Lt. Gordon, once Gotham's only honest police officer, has a wee bit of company nowadays, but he's still arguably the film's finest, prepared to sacrifice his own life for both his city and family.
Lucius Fox, head honcho at Wayne Enterprises, continues to play Q to Batman's Bond, keeping him supplied with a host of critical gizmos and gadgets. But while he's willing to cook the books to keep Batman's identity a secret, there are ethical places he won't go—at least not for very long. When the Dark Knight creates a gigantic sonar net by tapping into all of Gotham's cell phones (a hefty invasion of privacy), Fox tells him that either the machine goes or he does. "Spying on 30 million people isn't in my job description," he says—though he acquiesces to use it for one specialized mission.
The most heroic guy of the bunch (go figure) is Batman himself, willing to sacrifice everything that's precious to him for the sake of the city. He never, ever kills, and he rigidly keeps this special vow even when the Joker more than deserves death.
The citizens of Gotham also show a bit of gumption. When the Joker pits average Joes and Janes against convicted killers and thieves in a deathmatch of sorts, they manage to resist their selfish urges and risk everything to do the right thing. Humanity and its higher conscience survives even as the world burns down around it—much to the Joker's dismay.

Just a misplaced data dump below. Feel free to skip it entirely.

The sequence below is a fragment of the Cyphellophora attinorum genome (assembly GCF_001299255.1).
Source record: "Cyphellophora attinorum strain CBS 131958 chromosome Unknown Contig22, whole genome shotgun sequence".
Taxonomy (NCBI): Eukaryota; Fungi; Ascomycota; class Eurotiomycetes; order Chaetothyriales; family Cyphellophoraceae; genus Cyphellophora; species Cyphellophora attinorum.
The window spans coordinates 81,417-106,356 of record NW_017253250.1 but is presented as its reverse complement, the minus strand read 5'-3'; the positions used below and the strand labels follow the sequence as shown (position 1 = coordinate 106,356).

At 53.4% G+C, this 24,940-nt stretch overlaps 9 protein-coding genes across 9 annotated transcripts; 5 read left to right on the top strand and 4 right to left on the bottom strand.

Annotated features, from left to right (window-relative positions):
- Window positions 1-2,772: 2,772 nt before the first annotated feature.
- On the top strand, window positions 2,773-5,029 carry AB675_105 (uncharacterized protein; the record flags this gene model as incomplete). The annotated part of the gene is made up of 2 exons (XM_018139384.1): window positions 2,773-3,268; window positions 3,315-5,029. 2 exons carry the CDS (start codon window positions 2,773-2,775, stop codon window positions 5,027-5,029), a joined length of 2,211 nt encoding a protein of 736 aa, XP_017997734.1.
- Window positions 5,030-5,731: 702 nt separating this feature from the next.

The Dark Knight is loaded with pseudo-spiritual themes and philosophical musings (which I'll explore in my conclusion), but it's devoid of overt references to faith.
Bruce Wayne lives up to his pampered playboy rep. Groupies wear low-cut evening gowns, and ballet dancers wear bikinis when Wayne spirits away the entire Russian Ballet to his private yacht. We see a couple straightening their clothes when they're startled during a secret tryst.
The Joker leers at Rachel—who is, incidentally, a former paramour of Bruce Wayne and current main squeeze of Harvey Dent. This love triangle adds a bit of sexual tension to the film, but only a bit.
Harvey Dent loses half of his pretty face just as the action climaxes. What remains is a charred, horrific visage of sinew and bone: His left eye is lidless and the left side of his mouth is lipless, exposing the teeth beneath.
This is the film's most overt display of graphic ickiness. Truth be told, The Dark Knight is not gory, though. The carnage here is felt, not seen.